If any one person can claim to be an authority on near-death experiences (NDEs) without having had one, that person must surely be Kenneth Ring. After Raymond Moody sowed the seeds of modern near-death research by coining the term "NDE" in his 1975 Life After Life, it was Ken who watered and nurtured them till they grew into a self-sustaining phenomenon. It was Ken who was the first president of that band of scattered researchers who formed the International Association for Near-Death Studies (IANDS) 20 years ago. It was Ken's office at the University of Connecticut that housed the organizations volunteers, phones, and growing archives for its precarious first decade. And it was Ken who founded the only scholarly journal for near-death studies and organized symposia on NDEs at annual meetings of mainstream academic societies.
If anyone has interviewed more NDErs than Ken -- and I dont know that anyone has -- then surely no one has done it with the depth, open-mindedness, and insight as he. For many years, Ken's home was known to experiencers across the country as " The Near-Death Hotel," where itinerant NDErs trying to rediscover their place in this world could and did "drop by" and end up staying however long it took. And each one to whom Ken opened his home in return opened his or her heart and added to Ken's growing comprehension of the true essence of the NDE. No other researcher has been able to meld the large-scale controlled study with the passionate friendships, the philosophical theories with the intuitive understandings, the command of the scholarly literature with the personal stories. And more importantly, no other researcher has been able to transmit to the rest of us the true meaning and impact of near-death phenomena for our planet.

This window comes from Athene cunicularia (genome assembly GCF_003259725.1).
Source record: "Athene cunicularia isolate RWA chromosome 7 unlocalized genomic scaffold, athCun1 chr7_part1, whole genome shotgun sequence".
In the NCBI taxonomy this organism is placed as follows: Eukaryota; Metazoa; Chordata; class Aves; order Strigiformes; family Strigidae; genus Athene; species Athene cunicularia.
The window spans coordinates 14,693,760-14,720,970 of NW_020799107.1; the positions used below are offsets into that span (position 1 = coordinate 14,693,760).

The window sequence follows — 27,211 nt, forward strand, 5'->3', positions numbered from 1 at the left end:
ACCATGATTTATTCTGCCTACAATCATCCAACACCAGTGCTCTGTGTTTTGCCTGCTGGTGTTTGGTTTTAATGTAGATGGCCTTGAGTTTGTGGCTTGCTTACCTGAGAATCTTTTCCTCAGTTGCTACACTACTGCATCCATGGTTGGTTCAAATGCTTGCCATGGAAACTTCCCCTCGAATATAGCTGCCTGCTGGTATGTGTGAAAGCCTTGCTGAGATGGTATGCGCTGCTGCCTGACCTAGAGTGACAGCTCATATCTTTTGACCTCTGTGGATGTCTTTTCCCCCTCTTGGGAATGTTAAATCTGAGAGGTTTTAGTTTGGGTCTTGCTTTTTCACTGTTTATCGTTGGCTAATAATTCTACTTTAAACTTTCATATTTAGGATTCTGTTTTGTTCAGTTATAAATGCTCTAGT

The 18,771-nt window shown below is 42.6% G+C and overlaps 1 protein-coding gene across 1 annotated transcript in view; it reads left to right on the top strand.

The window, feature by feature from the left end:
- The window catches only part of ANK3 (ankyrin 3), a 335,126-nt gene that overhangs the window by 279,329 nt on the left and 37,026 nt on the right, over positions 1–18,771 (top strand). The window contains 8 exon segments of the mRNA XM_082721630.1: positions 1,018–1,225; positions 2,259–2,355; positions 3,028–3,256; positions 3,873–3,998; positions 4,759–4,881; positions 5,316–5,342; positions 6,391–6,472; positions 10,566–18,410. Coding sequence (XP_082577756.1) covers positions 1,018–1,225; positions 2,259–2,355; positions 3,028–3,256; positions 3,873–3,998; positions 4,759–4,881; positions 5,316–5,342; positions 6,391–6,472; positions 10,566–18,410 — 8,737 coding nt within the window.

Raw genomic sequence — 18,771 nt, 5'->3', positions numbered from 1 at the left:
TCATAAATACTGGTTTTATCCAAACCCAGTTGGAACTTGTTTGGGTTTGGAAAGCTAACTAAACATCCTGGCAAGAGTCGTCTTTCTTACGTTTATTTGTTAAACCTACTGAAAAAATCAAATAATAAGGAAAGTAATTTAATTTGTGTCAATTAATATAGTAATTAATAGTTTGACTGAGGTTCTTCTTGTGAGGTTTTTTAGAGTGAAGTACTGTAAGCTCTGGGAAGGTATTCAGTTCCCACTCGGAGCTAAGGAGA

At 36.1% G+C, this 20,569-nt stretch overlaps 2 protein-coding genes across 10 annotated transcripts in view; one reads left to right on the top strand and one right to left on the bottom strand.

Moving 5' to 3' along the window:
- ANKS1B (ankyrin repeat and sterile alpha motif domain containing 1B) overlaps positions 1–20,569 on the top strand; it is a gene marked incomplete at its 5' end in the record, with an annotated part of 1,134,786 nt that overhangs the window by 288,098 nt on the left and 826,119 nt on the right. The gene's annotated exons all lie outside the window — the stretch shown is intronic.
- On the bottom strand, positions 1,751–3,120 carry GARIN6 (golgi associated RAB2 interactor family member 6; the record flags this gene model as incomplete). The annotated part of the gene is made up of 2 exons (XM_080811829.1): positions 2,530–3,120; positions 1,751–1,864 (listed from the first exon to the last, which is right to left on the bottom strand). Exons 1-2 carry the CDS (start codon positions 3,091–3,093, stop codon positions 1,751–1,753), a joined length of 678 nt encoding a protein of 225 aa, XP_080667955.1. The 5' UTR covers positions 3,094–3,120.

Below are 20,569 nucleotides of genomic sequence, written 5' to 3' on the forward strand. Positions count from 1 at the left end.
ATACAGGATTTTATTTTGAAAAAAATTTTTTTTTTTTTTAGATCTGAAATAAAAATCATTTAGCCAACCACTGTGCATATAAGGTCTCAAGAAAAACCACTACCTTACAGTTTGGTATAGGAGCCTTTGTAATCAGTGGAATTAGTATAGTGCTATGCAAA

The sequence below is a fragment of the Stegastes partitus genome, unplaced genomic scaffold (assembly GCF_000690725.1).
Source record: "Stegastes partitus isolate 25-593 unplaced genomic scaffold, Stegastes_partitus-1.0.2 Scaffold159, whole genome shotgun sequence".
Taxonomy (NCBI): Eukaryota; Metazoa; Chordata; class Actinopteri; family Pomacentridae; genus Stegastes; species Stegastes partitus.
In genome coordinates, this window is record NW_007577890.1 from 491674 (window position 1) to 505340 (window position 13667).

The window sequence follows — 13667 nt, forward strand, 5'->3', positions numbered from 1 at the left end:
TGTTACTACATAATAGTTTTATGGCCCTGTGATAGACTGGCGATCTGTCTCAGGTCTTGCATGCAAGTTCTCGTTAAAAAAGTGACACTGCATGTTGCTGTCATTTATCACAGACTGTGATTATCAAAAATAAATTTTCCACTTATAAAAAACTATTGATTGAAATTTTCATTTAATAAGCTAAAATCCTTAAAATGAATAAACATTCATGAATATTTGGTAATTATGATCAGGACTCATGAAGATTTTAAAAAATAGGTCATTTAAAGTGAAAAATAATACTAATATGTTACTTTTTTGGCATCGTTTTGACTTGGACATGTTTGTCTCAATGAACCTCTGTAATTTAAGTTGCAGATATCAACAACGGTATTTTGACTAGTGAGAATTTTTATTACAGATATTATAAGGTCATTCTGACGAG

In 1980, when America was beginning to question the validity of five years of near-death anecdotes, Ken came to our rescue with the first legitimate scientific study of NDEs in his Life At Death. Then after four more years of debates as to whether there might be no more to these remarkable phenomena than just a fleeting, if beautiful, hallucination, it was Ken again who, in his Heading Toward Omega, produced the first comprehensive study of its aftereffects, the profound and long-lasting changes it wreaks on the lives of experiencers. Now, after a quarter century of Amazing Stories From the Brink of Death, after so many talk-show panels and sitcom parodies and neurochemical "explanations" that even Hollywood studios and paperback publishers are getting sated, we find ourselves asking about NDEs, "So what?" And once again it is Ken Ring who guides us toward the answer. And the answer this social scientist has come up with is a message of meaning, of purpose, and of love -- more what one might expect from a theologian than from a scientist.